Widespread cuts to the UK's cash machine network have left many rural communities facing long journeys to make free withdrawals, and some people struggling to access cash at all, new research from Which? reveals.
We've analysed official data from Link - the UK's largest ATM network - and found that disappearing free-to-use cashpoints are having a more drastic impact on people who live outside of major towns and cities.
In the most extreme cases, residents are now facing journeys of more than half an hour on public transport to reach a free cashpoint.
Find out how the changes have affected different rural communities around the country and what you can do to protect cash.
Between January 2018 and May 2019, some 5,334 free machines were either closed or converted to fee-paying.
When a free machine is lost in a rural area, people have to travel three times further to find an alternative than they would if they lived in a town or city, our analysis revealed.
Worse still, almost one in eight (12%) rural communities that lost a free ATM now have to travel more than 1km to the nearest machine that doesn't charge for withdrawals.
Among the thousands of places which lost free ATMs during the last 18 months, more than 150 are now more than 1km from their nearest alternative.
These include Gargunnock in Scotland, where the nearest free-to-use option is over 9km away. The mobile Post Office which services the area is only open nine hours a week.
Residents of Cerrigydrudion in Wales must travel 13.5km to the next free ATM, equating to a 40 minute bus ride. The alternatives are a Post Office, or machines that charge a fee to access your money.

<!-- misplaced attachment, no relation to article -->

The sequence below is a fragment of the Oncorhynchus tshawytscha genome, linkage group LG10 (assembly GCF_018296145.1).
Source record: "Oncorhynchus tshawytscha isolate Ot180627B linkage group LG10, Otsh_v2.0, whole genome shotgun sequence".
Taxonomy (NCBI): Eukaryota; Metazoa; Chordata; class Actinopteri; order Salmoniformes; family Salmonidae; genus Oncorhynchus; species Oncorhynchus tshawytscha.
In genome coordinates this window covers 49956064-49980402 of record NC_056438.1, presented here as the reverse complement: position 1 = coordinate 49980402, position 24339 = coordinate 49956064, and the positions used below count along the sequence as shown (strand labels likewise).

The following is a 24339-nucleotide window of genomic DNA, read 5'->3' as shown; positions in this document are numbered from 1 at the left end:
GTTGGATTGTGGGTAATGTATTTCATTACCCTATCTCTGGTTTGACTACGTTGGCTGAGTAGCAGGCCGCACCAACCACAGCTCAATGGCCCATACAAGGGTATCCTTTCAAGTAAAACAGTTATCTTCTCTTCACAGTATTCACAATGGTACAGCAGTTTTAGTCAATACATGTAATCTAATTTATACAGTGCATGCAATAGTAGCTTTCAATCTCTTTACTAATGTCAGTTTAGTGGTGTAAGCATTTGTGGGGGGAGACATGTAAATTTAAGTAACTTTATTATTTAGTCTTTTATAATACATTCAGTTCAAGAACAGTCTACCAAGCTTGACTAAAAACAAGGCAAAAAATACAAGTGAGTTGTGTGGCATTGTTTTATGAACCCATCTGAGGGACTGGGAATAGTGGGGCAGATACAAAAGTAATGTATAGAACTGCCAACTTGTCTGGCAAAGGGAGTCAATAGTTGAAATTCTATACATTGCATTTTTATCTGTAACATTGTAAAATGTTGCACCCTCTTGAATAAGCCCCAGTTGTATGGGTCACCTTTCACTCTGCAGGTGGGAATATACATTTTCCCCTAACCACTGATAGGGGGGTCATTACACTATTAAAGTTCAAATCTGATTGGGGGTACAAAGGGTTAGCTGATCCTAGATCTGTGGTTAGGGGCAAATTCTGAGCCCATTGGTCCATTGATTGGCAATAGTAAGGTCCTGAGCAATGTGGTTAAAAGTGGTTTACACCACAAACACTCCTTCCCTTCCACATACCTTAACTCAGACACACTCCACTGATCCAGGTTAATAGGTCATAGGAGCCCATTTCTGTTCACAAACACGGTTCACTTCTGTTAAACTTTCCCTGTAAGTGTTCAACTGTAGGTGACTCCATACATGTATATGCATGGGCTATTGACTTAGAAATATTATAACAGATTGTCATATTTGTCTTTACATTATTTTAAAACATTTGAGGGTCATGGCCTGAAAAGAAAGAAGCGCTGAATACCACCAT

The nearest free ATM to Harlech in Wales is 10km away - and there's no Post Office in town - while the closest free option to Naseby in Northamptonshire is 6km away.
In the most extreme example, the people of Tighnabruaich in Scotland must take a ferry ride, or a 40-minute car journey, to access the nearest free machine, which is 37km miles away. The area has a Post Office 2km away, which is open during working hours or a fee-charging (£1.99) machine.
Below we map some of the journeys residents must now make just to find a free ATM.
Our latest research comes as Barclays announced yesterday that their customers will no longer be able to withdraw cash from the Post Office from 8 January 2020.
The Post Office has recently signed a deal with 28 other banks to provide cash and cheque services at its branches as part of a new agreement.
Meanwhile, Barclays has promised not to close any branch that is the 'last in town' for the next two years. In addition, it is launching a cashback scheme, whereby customers can make withdrawals from businesses in parts of the country that are not conveniently served by ATMs.
In response to the move from Barclays, Which? called for the government to introduce legislation protecting cash in the UK.
Jenny Ross said: “Barclays' shocking decision exposes the fragility of the UK's cash system, and blows apart industry claims that the Post Office network is a solution to the cash crisis.
“This latest move highlights how easily we could drift into a cashless society if we rely on disjointed industry initiatives alone.
“The Government must step in and introduce legislation that guarantees consumers can continue to access and pay with cash for as long as it is needed.”
Which? has been fighting to protect access to cash for the millions of people who rely on it day to day, and as an alternative during banking outages and IT failures.
Despite the positive steps made by industry, we believe the government should take direct action by introducing legislation.
Which? Money Editor, Jenny Ross, said: u201cTo date, voluntary measures from industry to ensure people can still access cash have been woefully insufficient. The government must intervene by introducing legislation that guarantees consumers can continue to access and pay with cash for as long as it is needed.u201d